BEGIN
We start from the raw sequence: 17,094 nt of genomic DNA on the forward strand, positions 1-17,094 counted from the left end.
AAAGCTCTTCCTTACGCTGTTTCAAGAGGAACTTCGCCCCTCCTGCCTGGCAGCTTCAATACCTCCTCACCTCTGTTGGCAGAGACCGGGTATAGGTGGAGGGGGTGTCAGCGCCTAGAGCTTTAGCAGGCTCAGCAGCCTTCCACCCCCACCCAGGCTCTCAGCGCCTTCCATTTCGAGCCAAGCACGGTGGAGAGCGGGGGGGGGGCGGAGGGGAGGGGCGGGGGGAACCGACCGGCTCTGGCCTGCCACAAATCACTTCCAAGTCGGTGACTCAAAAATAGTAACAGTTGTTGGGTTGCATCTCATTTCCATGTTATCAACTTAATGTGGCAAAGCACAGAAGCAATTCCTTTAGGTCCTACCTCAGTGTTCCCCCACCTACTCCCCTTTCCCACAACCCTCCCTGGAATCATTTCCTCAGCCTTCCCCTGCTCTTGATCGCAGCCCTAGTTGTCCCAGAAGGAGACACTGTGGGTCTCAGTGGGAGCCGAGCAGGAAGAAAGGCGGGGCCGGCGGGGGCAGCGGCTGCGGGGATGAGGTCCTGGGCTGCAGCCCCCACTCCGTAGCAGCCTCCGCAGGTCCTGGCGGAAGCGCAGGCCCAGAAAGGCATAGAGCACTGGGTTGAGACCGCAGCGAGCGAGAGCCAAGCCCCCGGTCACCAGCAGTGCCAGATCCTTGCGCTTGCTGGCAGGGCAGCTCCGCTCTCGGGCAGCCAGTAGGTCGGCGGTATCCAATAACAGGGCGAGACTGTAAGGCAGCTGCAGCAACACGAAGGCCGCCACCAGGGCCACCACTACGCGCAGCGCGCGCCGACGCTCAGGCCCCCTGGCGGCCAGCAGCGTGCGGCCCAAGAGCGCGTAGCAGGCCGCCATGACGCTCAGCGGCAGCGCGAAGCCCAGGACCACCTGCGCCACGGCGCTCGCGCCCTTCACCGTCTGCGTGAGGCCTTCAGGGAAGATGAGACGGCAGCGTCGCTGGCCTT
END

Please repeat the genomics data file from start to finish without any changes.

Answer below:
We start from the raw sequence: 17,094 nt of genomic DNA on the forward strand, positions 1-17,094 counted from the left end.
AAAGCTCTTCCTTACGCTGTTTCAAGAGGAACTTCGCCCCTCCTGCCTGGCAGCTTCAATACCTCCTCACCTCTGTTGGCAGAGACCGGGTATAGGTGGAGGGGGTGTCAGCGCCTAGAGCTTTAGCAGGCTCAGCAGCCTTCCACCCCCACCCAGGCTCTCAGCGCCTTCCATTTCGAGCCAAGCACGGTGGAGAGCGGGGGGGGGGCGGAGGGGAGGGGCGGGGGGAACCGACCGGCTCTGGCCTGCCACAAATCACTTCCAAGTCGGTGACTCAAAAATAGTAACAGTTGTTGGGTTGCATCTCATTTCCATGTTATCAACTTAATGTGGCAAAGCACAGAAGCAATTCCTTTAGGTCCTACCTCAGTGTTCCCCCACCTACTCCCCTTTCCCACAACCCTCCCTGGAATCATTTCCTCAGCCTTCCCCTGCTCTTGATCGCAGCCCTAGTTGTCCCAGAAGGAGACACTGTGGGTCTCAGTGGGAGCCGAGCAGGAAGAAAGGCGGGGCCGGCGGGGGCAGCGGCTGCGGGGATGAGGTCCTGGGCTGCAGCCCCCACTCCGTAGCAGCCTCCGCAGGTCCTGGCGGAAGCGCAGGCCCAGAAAGGCATAGAGCACTGGGTTGAGACCGCAGCGAGCGAGAGCCAAGCCCCCGGTCACCAGCAGTGCCAGATCCTTGCGCTTGCTGGCAGGGCAGCTCCGCTCTCGGGCAGCCAGTAGGTCGGCGGTATCCAATAACAGGGCGAGACTGTAAGGCAGCTGCAGCAACACGAAGGCCGCCACCAGGGCCACCACTACGCGCAGCGCGCGCCGACGCTCAGGCCCCCTGGCGGCCAGCAGCGTGCGGCCCAAGAGCGCGTAGCAGGCCGCCATGACGCTCAGCGGCAGCGCGAAGCCCAGGACCACCTGCGCCACGGCGCTCGCGCCCTTCACCGTCTGCGTGAGGCCTTCAGGGAAGATGAGACGGCAGCGTCGCTGGCCTT